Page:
The main objectives of this project are to ​develop the key innovations of a scalable autonomous system for benthic monitoring and to demonstrate these in a real-world coral reef habitat mapping exercise, including comparisons to traditional Autonomous Underwater Vehicle (AUV) surveys​. Some of the most important innovations include a reliable unmanned launch, recovery, and servicing (data transfer / battery recharging) mechanism to operate a with basic autonomous imaging platform. Another piece of the puzzle is a simple thruster-driven bottom following float (BFF) designed for multiple cycles of autonomous operations that uses stereo cameras to perform benthic imaging. A massive challenge takes place away from these robots in the field: Adaptive multi-level mission planning and scheduling, able to cover the site selections over the desired study area, as well scheduling launch, tracking, recovery, servicing, and coordinated path planning of the ASV. All of these must deal with potentially large uncertainties in the location of the drifter and adapt to loss of assets.

A two platform approach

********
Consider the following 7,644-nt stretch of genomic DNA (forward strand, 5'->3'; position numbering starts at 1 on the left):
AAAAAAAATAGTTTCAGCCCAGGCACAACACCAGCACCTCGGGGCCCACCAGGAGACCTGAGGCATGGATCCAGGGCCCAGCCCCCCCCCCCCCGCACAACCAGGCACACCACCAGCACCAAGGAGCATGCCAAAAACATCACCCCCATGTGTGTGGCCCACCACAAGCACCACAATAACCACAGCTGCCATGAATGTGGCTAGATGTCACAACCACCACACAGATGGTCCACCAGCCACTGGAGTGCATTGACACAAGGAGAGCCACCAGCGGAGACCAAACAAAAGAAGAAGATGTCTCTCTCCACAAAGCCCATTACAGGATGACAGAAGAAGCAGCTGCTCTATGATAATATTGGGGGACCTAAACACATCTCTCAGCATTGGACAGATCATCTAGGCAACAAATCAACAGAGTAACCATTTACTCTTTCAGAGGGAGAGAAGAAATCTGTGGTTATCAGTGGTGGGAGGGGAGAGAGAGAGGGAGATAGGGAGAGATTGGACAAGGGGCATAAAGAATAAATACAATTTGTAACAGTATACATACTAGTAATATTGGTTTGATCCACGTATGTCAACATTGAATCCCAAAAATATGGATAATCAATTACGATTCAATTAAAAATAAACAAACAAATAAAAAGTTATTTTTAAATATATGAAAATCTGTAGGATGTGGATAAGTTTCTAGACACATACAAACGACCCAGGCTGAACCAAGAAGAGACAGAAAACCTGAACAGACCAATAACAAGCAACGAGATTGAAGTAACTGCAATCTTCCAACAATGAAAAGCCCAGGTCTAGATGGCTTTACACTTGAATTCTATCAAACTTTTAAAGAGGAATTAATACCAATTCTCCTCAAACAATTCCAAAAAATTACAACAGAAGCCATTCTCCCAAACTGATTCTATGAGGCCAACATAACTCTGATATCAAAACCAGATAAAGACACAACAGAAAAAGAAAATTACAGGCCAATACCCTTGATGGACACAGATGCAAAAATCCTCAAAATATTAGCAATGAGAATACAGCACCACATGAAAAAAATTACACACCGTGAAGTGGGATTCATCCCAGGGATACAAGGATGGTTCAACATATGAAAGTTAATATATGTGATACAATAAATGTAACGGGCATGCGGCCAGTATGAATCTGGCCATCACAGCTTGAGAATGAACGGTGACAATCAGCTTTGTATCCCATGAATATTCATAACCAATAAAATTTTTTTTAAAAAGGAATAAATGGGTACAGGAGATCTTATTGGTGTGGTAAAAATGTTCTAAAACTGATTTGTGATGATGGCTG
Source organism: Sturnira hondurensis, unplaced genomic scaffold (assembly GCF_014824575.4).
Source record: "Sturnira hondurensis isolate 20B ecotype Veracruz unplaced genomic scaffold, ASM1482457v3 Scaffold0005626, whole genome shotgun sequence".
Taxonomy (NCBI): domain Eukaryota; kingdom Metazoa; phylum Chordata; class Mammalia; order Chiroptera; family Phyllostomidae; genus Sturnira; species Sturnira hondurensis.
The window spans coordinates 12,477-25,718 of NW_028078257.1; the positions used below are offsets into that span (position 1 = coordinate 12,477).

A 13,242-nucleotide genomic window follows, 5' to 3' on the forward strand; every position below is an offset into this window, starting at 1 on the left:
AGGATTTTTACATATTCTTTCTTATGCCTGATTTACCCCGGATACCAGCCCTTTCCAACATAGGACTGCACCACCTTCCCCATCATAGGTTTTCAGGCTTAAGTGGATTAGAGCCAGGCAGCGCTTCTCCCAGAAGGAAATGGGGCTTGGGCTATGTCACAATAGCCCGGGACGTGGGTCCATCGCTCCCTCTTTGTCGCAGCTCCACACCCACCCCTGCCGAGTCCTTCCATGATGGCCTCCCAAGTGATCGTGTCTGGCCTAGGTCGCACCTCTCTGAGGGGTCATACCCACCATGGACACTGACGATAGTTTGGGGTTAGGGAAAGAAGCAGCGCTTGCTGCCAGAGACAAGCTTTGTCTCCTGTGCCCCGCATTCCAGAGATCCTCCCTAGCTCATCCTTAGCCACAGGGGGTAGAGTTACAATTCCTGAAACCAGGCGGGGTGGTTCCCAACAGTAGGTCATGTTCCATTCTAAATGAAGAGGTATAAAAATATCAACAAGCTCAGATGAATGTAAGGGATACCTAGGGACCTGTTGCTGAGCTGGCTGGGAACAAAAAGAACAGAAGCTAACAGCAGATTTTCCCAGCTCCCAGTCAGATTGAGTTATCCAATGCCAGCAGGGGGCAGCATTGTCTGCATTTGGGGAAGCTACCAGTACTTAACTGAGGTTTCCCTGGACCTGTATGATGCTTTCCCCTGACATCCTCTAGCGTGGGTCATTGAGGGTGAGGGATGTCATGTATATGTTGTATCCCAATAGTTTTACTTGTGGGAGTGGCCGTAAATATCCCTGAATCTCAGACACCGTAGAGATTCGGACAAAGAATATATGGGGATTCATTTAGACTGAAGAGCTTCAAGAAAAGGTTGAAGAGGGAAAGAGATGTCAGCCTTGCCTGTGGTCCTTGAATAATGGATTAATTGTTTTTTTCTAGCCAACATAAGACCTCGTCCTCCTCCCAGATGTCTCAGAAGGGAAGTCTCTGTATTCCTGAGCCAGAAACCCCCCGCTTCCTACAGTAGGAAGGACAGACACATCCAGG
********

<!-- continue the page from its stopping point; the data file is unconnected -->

The backbone of this approach consists of two platforms: a simple bottom-following imaging drifter that is tended by an autonomous surface vessel (ASV) capable of repeatedly launching and recovering the drifter, as well as recharging and transferring data off the imaging system. This approach allows most of the complex aspects of the system to be placed within the surface vessel. Robotics working on the surface of the ocean have huge advantages over underwater robotics in terms of dealing with size/cost, energy availability, radio frequency (RF) signal communications, and GPS-aided navigation. By placing most of the “muscle” and “brains” into the ASV, the imaging drifter can be simplified to a bare-bones “visual” platform that collects imagery at a desired altitude for short deployments. By keeping the imaging drifter simple and small, it is affordable enough for several of these units to be carried by the ASV, providing an edge if there is a loss of some of the underwater imaging assets during a long deployment. The motivation for this idea comes from the team’s prior experience using coordinated robotics tools on two prior Falkor cruises (Coordinated Robotics in Timor Sea and ‘Au’Au Channel) ), as well as an assessment of overall data collection effort.